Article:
They recently added another “K” – Komlab, for science and computer learning.

Admittedly, raising money to sustain such a burgeoning endeavor can be difficult. DTC members and alumni organize events like recycling drives and performances to sustain their organization. They also rely on other charity groups for support.

Still, Efren is proud of the fact that such a young group comprising mostly of teenagers lacking the necessary funds can accomplish so much. “They seem more organized and more effective than some professionals in public service,” he says. “They are propelled by their passion for change and their compassion for the impoverished kids who were like them.”

Efren and DTC have gained numerous awards and attention in recent years, including the Gawad Geny Lopez Jr. Bayaning Samahang Pilipino Award in 2007; Ten Accomplished Youth Organizations (TAYO) by the National Youth Commission of the Philippines in 2008; and the Outstanding Volunteer Award given by the National Economic and Development Authority (NEDA) and the United Nations Volunteer Program (UNVP), also in 2008.

Last February, Efren achieved his biggest citation yet: being named as one of CNN’s Heroes, for “people driven to exceptional achievement in service to others.” Efren’s story was featured on the international news network, and was himself interviewed by popular talk show host Larry King.

Efren was happy for the worldwide recognition of his and DTC’s hard work. “Now, after CNN exposure, many of our critics became our admirers. The skeptics became believers. It’s funny though, how things turn around with media exposure and write ups.”

He hopes that the publicity will have a positive impact on the portrayal of the Philippines in the global media. “What I wish to receive as benefits to this international recognition are that more youths no matter how poor they are will be given fair chance to succeed in life, and that the Filipinos will no longer be stereotyped and be seen as ‘a nation of compassionate servants’ pushing for positive change!”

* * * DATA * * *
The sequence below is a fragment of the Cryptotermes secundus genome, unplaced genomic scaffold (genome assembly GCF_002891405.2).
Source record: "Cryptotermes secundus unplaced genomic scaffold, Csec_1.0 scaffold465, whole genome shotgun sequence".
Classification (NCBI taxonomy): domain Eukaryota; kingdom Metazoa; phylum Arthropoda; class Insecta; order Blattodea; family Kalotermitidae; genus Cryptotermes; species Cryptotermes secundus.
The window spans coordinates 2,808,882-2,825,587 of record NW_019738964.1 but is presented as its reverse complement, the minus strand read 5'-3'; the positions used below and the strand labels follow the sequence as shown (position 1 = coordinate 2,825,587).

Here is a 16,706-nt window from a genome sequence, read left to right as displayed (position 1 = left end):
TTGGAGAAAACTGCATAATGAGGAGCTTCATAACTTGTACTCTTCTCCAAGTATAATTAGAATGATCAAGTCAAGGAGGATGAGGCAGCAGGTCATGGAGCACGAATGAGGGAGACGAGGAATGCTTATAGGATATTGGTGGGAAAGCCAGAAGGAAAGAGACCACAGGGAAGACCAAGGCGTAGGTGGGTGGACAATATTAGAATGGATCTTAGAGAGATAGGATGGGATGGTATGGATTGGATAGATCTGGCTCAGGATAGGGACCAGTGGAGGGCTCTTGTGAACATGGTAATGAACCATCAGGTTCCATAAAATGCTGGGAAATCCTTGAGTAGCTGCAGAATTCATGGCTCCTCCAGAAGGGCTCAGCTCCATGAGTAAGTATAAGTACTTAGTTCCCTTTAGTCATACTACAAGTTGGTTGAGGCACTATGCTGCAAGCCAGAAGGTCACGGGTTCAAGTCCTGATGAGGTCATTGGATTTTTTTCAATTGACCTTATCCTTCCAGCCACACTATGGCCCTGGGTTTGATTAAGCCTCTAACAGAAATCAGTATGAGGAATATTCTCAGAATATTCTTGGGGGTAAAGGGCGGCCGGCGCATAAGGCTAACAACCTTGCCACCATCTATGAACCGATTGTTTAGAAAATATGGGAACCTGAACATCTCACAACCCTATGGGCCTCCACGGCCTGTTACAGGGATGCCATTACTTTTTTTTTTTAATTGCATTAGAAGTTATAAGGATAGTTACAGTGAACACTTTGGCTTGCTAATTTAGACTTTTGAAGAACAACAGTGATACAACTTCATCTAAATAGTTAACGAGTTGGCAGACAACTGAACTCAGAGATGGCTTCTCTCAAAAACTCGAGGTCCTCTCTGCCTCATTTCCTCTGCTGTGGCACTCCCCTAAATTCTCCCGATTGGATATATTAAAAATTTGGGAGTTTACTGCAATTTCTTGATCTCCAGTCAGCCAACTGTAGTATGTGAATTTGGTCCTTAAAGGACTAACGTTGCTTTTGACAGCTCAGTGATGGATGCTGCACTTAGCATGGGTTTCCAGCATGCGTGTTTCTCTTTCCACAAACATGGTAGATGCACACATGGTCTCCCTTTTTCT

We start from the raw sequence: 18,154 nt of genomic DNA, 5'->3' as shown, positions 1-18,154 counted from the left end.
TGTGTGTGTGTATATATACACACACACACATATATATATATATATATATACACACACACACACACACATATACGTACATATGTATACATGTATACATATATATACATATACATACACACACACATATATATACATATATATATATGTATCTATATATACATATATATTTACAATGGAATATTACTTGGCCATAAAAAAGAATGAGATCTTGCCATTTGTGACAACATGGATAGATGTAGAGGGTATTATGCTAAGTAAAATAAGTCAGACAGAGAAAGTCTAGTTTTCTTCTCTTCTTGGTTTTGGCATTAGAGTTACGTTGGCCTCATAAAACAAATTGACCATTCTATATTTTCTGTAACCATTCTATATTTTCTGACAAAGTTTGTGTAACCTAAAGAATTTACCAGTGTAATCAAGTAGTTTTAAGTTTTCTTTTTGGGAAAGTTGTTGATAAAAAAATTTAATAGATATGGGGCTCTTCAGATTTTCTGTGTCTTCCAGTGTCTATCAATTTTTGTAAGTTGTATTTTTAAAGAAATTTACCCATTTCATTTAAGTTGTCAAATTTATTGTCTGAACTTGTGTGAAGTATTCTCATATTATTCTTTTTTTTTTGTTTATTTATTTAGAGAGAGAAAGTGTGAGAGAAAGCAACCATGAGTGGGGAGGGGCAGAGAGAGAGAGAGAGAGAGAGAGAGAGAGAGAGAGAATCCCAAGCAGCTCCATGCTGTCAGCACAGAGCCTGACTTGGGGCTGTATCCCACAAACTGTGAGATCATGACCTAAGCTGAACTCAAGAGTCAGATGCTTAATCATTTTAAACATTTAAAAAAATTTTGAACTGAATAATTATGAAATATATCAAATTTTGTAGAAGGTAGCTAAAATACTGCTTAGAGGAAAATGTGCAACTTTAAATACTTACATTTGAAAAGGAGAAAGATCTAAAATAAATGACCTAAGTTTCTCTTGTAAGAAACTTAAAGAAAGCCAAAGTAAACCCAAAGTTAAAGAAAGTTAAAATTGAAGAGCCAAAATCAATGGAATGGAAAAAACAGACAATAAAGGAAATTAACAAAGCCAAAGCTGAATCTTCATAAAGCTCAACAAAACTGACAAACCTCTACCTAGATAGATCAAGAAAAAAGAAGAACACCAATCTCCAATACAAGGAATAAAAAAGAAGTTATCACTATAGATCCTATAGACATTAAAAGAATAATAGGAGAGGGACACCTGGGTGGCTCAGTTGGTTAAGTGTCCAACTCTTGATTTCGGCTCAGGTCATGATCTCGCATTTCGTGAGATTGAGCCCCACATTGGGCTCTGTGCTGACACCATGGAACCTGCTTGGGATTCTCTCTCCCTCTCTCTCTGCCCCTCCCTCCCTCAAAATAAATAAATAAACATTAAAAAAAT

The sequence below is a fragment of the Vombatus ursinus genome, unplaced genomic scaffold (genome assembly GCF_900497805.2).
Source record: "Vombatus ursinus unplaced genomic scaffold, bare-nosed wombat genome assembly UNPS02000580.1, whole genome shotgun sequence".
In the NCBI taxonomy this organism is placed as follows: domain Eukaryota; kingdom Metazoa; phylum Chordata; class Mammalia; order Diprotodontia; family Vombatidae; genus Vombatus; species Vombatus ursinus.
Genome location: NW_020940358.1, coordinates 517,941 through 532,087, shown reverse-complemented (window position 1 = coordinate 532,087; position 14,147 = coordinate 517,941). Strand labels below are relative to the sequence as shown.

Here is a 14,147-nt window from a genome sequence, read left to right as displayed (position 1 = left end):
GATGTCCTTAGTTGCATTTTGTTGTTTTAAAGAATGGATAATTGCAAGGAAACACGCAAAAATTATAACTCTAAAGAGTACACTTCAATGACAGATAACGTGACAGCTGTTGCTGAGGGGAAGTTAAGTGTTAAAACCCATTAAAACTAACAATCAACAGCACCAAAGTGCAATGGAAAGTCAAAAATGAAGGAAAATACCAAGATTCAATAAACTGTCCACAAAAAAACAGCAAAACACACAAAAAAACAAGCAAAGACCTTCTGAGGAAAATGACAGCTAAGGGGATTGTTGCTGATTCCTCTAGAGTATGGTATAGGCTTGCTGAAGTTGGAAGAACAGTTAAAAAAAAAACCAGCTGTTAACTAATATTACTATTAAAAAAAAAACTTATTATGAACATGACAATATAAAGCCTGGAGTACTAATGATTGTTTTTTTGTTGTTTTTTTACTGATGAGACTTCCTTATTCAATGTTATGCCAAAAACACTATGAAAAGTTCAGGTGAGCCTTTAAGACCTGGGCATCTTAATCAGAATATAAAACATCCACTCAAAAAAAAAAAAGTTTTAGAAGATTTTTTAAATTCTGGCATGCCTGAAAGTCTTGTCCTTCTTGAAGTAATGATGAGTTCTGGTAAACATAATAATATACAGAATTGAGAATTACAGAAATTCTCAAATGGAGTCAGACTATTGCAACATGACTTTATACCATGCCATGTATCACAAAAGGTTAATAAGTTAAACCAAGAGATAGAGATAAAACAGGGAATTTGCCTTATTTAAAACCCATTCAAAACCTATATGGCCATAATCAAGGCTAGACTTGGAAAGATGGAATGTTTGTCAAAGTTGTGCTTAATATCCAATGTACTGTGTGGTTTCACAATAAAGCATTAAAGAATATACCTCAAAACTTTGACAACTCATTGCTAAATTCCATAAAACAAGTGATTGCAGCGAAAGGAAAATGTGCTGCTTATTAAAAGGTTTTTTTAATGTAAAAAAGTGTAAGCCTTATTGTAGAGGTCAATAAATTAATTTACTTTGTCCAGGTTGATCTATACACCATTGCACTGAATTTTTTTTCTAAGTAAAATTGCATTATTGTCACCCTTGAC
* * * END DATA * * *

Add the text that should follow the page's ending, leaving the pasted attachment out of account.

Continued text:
Currently, Efren works as a teacher in a private school to support his own family. He serves as DTC adviser, mentor and trainer and conducts weekly consultation and volunteer upgrading training. The 28-year-old visionary has plans of transforming their trademark pushcarts into a more stable, grander foundation for learning.

“Our mid-size dream is to be able to build our own educational center and haven for children so they could be rehabilitated and reformed,” he says.

Specifically, he dreams of having a center with wide grounds, plenty of bedrooms, a studio, a play/activity center, a big library, a clinic, a chapel and an auditorium, and a garage to park their K5 pushcarts. “We would like the children to experience having a place to exercise their rights freely and learn life-changing principles.”

Efren believes that the DTC is a catalyst for a “new revolution,” where anyone, no matter the age and background, can make a significant change in society.

“You can help us in a million ways, only your imagination can limit you,” he says. “Help by adapting the system, tell our story, be inspired and inspire others too, put up your own cart of learning, send us stuff we can use, help us build our dream center, and many more ways. Remember that you are the change that you dream and together, we are the change that this world needs to be.”

(For more information about DTC, visit